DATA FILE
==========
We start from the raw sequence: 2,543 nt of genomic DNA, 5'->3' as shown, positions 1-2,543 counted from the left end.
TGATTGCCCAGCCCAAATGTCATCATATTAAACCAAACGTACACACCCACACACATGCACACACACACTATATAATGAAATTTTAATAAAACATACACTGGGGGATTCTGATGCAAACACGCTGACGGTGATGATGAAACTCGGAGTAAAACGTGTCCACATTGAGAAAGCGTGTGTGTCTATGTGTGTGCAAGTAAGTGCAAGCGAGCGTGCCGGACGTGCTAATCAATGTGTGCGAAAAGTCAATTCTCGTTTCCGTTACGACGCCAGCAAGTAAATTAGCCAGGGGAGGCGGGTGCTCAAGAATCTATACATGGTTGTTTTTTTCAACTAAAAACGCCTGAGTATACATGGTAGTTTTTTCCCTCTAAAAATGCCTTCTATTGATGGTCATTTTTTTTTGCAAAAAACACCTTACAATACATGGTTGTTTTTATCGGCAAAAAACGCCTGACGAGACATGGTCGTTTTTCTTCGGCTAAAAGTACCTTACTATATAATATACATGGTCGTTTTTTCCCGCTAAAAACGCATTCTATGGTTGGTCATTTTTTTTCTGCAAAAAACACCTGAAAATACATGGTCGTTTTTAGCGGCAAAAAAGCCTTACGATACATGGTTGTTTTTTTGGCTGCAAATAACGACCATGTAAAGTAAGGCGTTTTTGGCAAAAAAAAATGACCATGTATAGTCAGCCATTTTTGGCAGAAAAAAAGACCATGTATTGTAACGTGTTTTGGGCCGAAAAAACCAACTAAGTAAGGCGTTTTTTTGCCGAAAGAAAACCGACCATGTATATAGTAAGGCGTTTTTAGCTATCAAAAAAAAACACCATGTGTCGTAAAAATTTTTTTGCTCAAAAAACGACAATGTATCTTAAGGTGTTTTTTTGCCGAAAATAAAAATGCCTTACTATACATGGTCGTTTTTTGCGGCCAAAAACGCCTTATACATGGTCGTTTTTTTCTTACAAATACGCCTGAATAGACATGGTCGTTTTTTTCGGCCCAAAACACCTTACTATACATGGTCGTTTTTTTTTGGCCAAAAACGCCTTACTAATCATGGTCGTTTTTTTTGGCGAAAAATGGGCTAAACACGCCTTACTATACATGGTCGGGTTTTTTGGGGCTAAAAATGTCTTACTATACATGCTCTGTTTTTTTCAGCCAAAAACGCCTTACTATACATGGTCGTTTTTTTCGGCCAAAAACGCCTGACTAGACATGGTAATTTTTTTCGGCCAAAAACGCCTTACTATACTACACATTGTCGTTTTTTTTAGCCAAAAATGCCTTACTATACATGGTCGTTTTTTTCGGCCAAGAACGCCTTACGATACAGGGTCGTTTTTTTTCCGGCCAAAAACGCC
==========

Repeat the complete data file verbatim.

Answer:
We start from the raw sequence: 2,543 nt of genomic DNA, 5'->3' as shown, positions 1-2,543 counted from the left end.
TGATTGCCCAGCCCAAATGTCATCATATTAAACCAAACGTACACACCCACACACATGCACACACACACTATATAATGAAATTTTAATAAAACATACACTGGGGGATTCTGATGCAAACACGCTGACGGTGATGATGAAACTCGGAGTAAAACGTGTCCACATTGAGAAAGCGTGTGTGTCTATGTGTGTGCAAGTAAGTGCAAGCGAGCGTGCCGGACGTGCTAATCAATGTGTGCGAAAAGTCAATTCTCGTTTCCGTTACGACGCCAGCAAGTAAATTAGCCAGGGGAGGCGGGTGCTCAAGAATCTATACATGGTTGTTTTTTTCAACTAAAAACGCCTGAGTATACATGGTAGTTTTTTCCCTCTAAAAATGCCTTCTATTGATGGTCATTTTTTTTTGCAAAAAACACCTTACAATACATGGTTGTTTTTATCGGCAAAAAACGCCTGACGAGACATGGTCGTTTTTCTTCGGCTAAAAGTACCTTACTATATAATATACATGGTCGTTTTTTCCCGCTAAAAACGCATTCTATGGTTGGTCATTTTTTTTCTGCAAAAAACACCTGAAAATACATGGTCGTTTTTAGCGGCAAAAAAGCCTTACGATACATGGTTGTTTTTTTGGCTGCAAATAACGACCATGTAAAGTAAGGCGTTTTTGGCAAAAAAAAATGACCATGTATAGTCAGCCATTTTTGGCAGAAAAAAAGACCATGTATTGTAACGTGTTTTGGGCCGAAAAAACCAACTAAGTAAGGCGTTTTTTTGCCGAAAGAAAACCGACCATGTATATAGTAAGGCGTTTTTAGCTATCAAAAAAAAACACCATGTGTCGTAAAAATTTTTTTGCTCAAAAAACGACAATGTATCTTAAGGTGTTTTTTTGCCGAAAATAAAAATGCCTTACTATACATGGTCGTTTTTTGCGGCCAAAAACGCCTTATACATGGTCGTTTTTTTCTTACAAATACGCCTGAATAGACATGGTCGTTTTTTTCGGCCCAAAACACCTTACTATACATGGTCGTTTTTTTTTGGCCAAAAACGCCTTACTAATCATGGTCGTTTTTTTTGGCGAAAAATGGGCTAAACACGCCTTACTATACATGGTCGGGTTTTTTGGGGCTAAAAATGTCTTACTATACATGCTCTGTTTTTTTCAGCCAAAAACGCCTTACTATACATGGTCGTTTTTTTCGGCCAAAAACGCCTGACTAGACATGGTAATTTTTTTCGGCCAAAAACGCCTTACTATACTACACATTGTCGTTTTTTTTAGCCAAAAATGCCTTACTATACATGGTCGTTTTTTTCGGCCAAGAACGCCTTACGATACAGGGTCGTTTTTTTTCCGGCCAAAAACGCC